Climate Protocol Survives -- Barely

FOR IMMEDIATE RELEASE
November 13, 1998

Climate Protocol Survives -- Barely

Climate negotiators in Buenos Aires kept the Kyoto Protocol alive--but just barely--in two weeks of contentious marathon deliberations now ending, according to an assessment by the Worldwatch Institute.

"Much work remains to be done in the months ahead if the world is to slow the accelerating pace of climate change that may be contributing to an unprecedented series of weather-related disasters in the past year," according to Institute Senior Vice President Christopher Flavin, who participated in the Buenos Aires talks.

The Buenos Aires negotiations were complicated by the fact that many governments seemed more intent on shifting the burden of the climate problem onto others, rather than on the common challenge of finding solutions. The world's two environmental superpowers, the United States and China, are now locked in a struggle over climate policy that at times seems to rival the bitterness of the Cold War.

"The modest achievements of Buenos Aires--focused mainly on establishing a work plan for implementing the Protocol, including shaping its emissions trading provisions--will keep the process alive, but hardly healthy," Flavin notes. "The unprecedented technical and political complexity of the climate problem has come close to overwhelming the ability of political leaders to respond. A Protocol that was supposed to be completed last year may not truly be finished until after the year 2000. The weather is now changing faster than human decision makers are."

"It is a sad measure of the Buenos Aires meeting's achievements that the U.S. decision to become the 60th country to sign the Protocol, and Argentina and Kazakhstan agreeing to pick their own emissions targets are viewed as the most tangible outcomes. At this rate of progress, climate change may not be stopped soon enough to avoid extensive economic damage."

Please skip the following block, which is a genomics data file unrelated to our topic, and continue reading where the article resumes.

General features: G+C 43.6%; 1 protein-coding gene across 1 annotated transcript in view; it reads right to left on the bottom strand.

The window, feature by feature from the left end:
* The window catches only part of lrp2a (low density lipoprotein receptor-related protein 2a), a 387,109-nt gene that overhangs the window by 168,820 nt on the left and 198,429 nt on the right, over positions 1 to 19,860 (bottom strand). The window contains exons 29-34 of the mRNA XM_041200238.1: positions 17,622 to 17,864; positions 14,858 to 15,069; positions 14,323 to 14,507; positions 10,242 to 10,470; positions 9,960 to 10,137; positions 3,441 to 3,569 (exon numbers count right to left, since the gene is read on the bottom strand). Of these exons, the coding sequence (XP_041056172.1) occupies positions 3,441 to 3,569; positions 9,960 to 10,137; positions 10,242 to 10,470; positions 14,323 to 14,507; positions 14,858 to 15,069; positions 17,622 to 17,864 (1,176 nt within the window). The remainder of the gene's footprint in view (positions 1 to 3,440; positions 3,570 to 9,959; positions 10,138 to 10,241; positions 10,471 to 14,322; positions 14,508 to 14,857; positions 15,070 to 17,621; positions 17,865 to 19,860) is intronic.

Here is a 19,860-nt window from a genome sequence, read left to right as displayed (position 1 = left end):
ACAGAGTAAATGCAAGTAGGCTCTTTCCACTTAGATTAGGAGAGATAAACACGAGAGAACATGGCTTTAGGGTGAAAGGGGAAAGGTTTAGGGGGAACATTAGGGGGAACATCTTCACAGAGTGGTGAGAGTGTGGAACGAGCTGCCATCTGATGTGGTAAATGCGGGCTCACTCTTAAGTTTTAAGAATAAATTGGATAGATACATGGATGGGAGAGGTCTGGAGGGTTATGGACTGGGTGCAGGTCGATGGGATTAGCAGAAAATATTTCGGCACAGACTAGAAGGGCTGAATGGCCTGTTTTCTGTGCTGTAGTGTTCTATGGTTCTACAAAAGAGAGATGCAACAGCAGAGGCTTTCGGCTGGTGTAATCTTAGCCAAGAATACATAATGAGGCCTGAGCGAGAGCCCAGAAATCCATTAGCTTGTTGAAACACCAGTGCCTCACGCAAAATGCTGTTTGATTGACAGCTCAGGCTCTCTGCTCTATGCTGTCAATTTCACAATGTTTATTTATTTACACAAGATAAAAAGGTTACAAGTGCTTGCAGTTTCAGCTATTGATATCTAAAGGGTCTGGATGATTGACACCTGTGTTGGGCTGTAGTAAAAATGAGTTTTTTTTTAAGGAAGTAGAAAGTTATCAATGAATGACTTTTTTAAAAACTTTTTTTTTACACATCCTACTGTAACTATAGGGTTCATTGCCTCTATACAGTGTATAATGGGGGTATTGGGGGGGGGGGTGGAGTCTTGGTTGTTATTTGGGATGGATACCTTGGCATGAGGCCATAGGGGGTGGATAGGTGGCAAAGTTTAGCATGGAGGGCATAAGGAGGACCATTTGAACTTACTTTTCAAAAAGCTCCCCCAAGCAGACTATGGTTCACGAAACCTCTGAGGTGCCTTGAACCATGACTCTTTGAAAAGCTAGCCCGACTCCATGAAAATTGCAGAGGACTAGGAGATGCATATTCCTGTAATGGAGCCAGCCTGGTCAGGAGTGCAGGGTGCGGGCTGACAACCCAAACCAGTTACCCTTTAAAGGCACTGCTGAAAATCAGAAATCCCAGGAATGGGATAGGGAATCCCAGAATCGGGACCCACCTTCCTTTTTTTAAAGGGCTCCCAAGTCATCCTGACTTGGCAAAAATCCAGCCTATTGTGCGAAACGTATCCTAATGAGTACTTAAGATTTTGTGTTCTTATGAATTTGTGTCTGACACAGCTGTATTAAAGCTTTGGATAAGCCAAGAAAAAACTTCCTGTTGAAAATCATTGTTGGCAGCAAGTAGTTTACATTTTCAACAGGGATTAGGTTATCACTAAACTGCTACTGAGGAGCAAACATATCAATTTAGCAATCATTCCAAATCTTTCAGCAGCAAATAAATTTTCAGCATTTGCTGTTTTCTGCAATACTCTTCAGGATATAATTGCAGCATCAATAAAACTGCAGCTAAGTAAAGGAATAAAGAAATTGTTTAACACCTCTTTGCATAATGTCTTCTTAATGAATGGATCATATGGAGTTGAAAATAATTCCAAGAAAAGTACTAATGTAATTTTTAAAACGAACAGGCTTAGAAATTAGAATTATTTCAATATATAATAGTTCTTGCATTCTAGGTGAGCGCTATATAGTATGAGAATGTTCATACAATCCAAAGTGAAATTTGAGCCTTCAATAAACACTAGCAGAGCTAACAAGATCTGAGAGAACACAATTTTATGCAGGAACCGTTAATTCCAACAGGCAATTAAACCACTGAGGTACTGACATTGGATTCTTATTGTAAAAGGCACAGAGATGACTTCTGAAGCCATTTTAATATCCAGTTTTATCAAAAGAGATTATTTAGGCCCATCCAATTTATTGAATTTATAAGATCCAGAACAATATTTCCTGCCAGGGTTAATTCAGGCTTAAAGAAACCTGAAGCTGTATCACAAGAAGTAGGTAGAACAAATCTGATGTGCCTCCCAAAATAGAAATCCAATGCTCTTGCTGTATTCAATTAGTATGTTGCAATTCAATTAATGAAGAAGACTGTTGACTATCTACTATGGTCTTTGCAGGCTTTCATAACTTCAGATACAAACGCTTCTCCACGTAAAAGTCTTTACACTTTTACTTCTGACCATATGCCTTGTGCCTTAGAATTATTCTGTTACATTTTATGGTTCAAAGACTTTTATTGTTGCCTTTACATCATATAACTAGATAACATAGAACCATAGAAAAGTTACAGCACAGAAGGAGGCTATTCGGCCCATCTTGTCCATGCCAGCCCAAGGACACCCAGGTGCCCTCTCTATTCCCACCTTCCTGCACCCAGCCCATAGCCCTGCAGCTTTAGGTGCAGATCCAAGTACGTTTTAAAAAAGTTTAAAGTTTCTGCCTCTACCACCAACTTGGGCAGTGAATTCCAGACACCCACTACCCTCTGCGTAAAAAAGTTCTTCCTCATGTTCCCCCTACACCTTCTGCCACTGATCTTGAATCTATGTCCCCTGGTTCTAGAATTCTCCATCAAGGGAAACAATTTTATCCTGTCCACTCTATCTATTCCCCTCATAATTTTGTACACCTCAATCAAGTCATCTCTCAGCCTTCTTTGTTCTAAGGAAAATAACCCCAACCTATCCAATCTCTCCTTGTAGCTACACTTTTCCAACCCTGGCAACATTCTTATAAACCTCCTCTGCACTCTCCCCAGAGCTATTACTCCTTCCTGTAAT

The good news in Buenos Aires was largely outside the main plenary hall, where companies and citizens groups announced major steps they have taken to develop new environmentally friendly technologies and reduce emissions. Daimler Benz displayed a prototype fuel cell car, for example, that is to be on the market in five years' times, while the wind power industry--which is growing faster than any other energy sector--announced a strategy for getting 10% of the world's electricity from the wind.

Although many fossil fuel lobbyists were busy trying to derail the negotiations in Buenos Aires, other business executives were there to seek out growing markets in low-carbon technologies, and in a possible future market in emissions credits. Perhaps the biggest success of the Kyoto Protocol so far is that it has spurred hundreds of companies to address the climate problem seriously. Thomas Casten, Chairman and CEO of the Trigen Energy Corporation, describes climate change as "a huge business opportunity" that has helped to increase his company's revenues from $1 million in 1987 to $41 million in 1997.

One of the challenges facing climate negotiators in the year ahead is to move the process fast enough to hold the interests of companies in developing solutions to the climate problem. Businesses are particularly interested in the Clean Development Mechanism (CDM), a new fund included in the Protocol that could help finance climate-related projects in developing countries. Unfortunately, the U.S. Government has held up work on developing rules for the CDM, which it views as a bargaining chip to be traded to developing countries later, in exchange for other provisions the U.S. wants in the Protocol.

It was clear in Buenos Aires that the climate negotiating process is now running on fumes. The scale of the climate problem, and the complicated politics involved, have led negotiators to create a Protocol of unprecedented complexity--a complexity, it now seems, that may defy efforts to finalize the agreement and get it ready for ratification. If the Protocol is not ratified within the next 3-4 years, it may be too late to meet the goals it has established, which kick in beginning in 2008.

"Whether political leaders can abandon business-as-usual politics, and create a sunnier climate for negotiations soon enough remains to be seen," Flavin concluded. "If not, the treaty process could at some point become more a drag than a spur to efforts to change government policies and corporate practices."

"Buenos Aires has not yet produced the 'good air' that its name implies--and it will take a lot more political leadership in the year ahead to ensure that it was even a small step in that direction."

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